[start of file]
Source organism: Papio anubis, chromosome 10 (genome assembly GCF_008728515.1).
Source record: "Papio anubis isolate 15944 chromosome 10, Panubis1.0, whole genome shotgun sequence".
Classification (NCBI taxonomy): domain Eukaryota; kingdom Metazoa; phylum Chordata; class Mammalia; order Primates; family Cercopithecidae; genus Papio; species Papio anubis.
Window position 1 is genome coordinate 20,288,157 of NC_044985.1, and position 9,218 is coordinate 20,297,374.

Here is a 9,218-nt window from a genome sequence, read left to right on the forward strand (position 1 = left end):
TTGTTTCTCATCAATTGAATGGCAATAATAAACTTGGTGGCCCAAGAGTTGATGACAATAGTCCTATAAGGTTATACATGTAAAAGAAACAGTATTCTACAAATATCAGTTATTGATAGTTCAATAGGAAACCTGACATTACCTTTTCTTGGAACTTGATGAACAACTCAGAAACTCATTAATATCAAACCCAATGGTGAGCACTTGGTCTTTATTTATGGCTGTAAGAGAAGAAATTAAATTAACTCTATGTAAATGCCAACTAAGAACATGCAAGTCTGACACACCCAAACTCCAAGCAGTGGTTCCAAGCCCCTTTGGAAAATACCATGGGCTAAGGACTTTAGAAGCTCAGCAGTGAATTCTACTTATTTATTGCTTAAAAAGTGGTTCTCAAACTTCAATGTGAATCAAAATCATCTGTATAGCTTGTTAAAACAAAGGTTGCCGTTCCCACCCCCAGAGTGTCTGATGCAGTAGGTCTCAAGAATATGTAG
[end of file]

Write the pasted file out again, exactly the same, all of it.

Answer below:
Source organism: Papio anubis, chromosome 10 (genome assembly GCF_008728515.1).
Source record: "Papio anubis isolate 15944 chromosome 10, Panubis1.0, whole genome shotgun sequence".
Classification (NCBI taxonomy): domain Eukaryota; kingdom Metazoa; phylum Chordata; class Mammalia; order Primates; family Cercopithecidae; genus Papio; species Papio anubis.
Window position 1 is genome coordinate 20,288,157 of NC_044985.1, and position 9,218 is coordinate 20,297,374.

Here is a 9,218-nt window from a genome sequence, read left to right on the forward strand (position 1 = left end):
TTGTTTCTCATCAATTGAATGGCAATAATAAACTTGGTGGCCCAAGAGTTGATGACAATAGTCCTATAAGGTTATACATGTAAAAGAAACAGTATTCTACAAATATCAGTTATTGATAGTTCAATAGGAAACCTGACATTACCTTTTCTTGGAACTTGATGAACAACTCAGAAACTCATTAATATCAAACCCAATGGTGAGCACTTGGTCTTTATTTATGGCTGTAAGAGAAGAAATTAAATTAACTCTATGTAAATGCCAACTAAGAACATGCAAGTCTGACACACCCAAACTCCAAGCAGTGGTTCCAAGCCCCTTTGGAAAATACCATGGGCTAAGGACTTTAGAAGCTCAGCAGTGAATTCTACTTATTTATTGCTTAAAAAGTGGTTCTCAAACTTCAATGTGAATCAAAATCATCTGTATAGCTTGTTAAAACAAAGGTTGCCGTTCCCACCCCCAGAGTGTCTGATGCAGTAGGTCTCAAGAATATGTAG